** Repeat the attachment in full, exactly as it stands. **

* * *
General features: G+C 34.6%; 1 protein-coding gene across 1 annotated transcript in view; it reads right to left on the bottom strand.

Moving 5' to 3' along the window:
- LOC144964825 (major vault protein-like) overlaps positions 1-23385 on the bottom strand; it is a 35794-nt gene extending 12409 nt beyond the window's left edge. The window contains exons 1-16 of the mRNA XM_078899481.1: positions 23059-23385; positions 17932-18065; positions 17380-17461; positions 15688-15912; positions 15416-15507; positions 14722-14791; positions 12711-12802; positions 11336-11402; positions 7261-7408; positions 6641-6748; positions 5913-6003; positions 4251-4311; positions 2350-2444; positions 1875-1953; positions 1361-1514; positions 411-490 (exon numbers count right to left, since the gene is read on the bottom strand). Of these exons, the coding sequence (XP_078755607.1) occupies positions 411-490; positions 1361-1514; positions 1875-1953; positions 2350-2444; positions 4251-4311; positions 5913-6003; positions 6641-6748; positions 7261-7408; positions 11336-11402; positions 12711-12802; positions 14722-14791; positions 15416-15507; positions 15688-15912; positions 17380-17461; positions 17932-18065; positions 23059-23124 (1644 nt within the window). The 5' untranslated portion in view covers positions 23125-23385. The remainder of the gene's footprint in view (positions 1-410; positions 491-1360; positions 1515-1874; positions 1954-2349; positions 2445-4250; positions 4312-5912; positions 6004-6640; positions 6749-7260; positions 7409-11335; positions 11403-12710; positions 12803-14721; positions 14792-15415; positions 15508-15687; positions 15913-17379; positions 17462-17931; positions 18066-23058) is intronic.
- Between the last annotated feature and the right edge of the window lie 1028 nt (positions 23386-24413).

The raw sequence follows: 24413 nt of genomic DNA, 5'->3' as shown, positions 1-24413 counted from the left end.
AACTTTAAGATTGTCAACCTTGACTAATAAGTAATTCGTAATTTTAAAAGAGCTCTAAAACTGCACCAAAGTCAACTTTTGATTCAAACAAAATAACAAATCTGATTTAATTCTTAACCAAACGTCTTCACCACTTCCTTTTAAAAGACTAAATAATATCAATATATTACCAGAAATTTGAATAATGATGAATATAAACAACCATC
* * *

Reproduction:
General features: G+C 34.6%; 1 protein-coding gene across 1 annotated transcript in view; it reads right to left on the bottom strand.

Moving 5' to 3' along the window:
- LOC144964825 (major vault protein-like) overlaps positions 1-23385 on the bottom strand; it is a 35794-nt gene extending 12409 nt beyond the window's left edge. The window contains exons 1-16 of the mRNA XM_078899481.1: positions 23059-23385; positions 17932-18065; positions 17380-17461; positions 15688-15912; positions 15416-15507; positions 14722-14791; positions 12711-12802; positions 11336-11402; positions 7261-7408; positions 6641-6748; positions 5913-6003; positions 4251-4311; positions 2350-2444; positions 1875-1953; positions 1361-1514; positions 411-490 (exon numbers count right to left, since the gene is read on the bottom strand). Of these exons, the coding sequence (XP_078755607.1) occupies positions 411-490; positions 1361-1514; positions 1875-1953; positions 2350-2444; positions 4251-4311; positions 5913-6003; positions 6641-6748; positions 7261-7408; positions 11336-11402; positions 12711-12802; positions 14722-14791; positions 15416-15507; positions 15688-15912; positions 17380-17461; positions 17932-18065; positions 23059-23124 (1644 nt within the window). The 5' untranslated portion in view covers positions 23125-23385. The remainder of the gene's footprint in view (positions 1-410; positions 491-1360; positions 1515-1874; positions 1954-2349; positions 2445-4250; positions 4312-5912; positions 6004-6640; positions 6749-7260; positions 7409-11335; positions 11403-12710; positions 12803-14721; positions 14792-15415; positions 15508-15687; positions 15913-17379; positions 17462-17931; positions 18066-23058) is intronic.
- Between the last annotated feature and the right edge of the window lie 1028 nt (positions 23386-24413).

The raw sequence follows: 24413 nt of genomic DNA, 5'->3' as shown, positions 1-24413 counted from the left end.
AACTTTAAGATTGTCAACCTTGACTAATAAGTAATTCGTAATTTTAAAAGAGCTCTAAAACTGCACCAAAGTCAACTTTTGATTCAAACAAAATAACAAATCTGATTTAATTCTTAACCAAACGTCTTCACCACTTCCTTTTAAAAGACTAAATAATATCAATATATTACCAGAAATTTGAATAATGATGAATATAAACAACCATC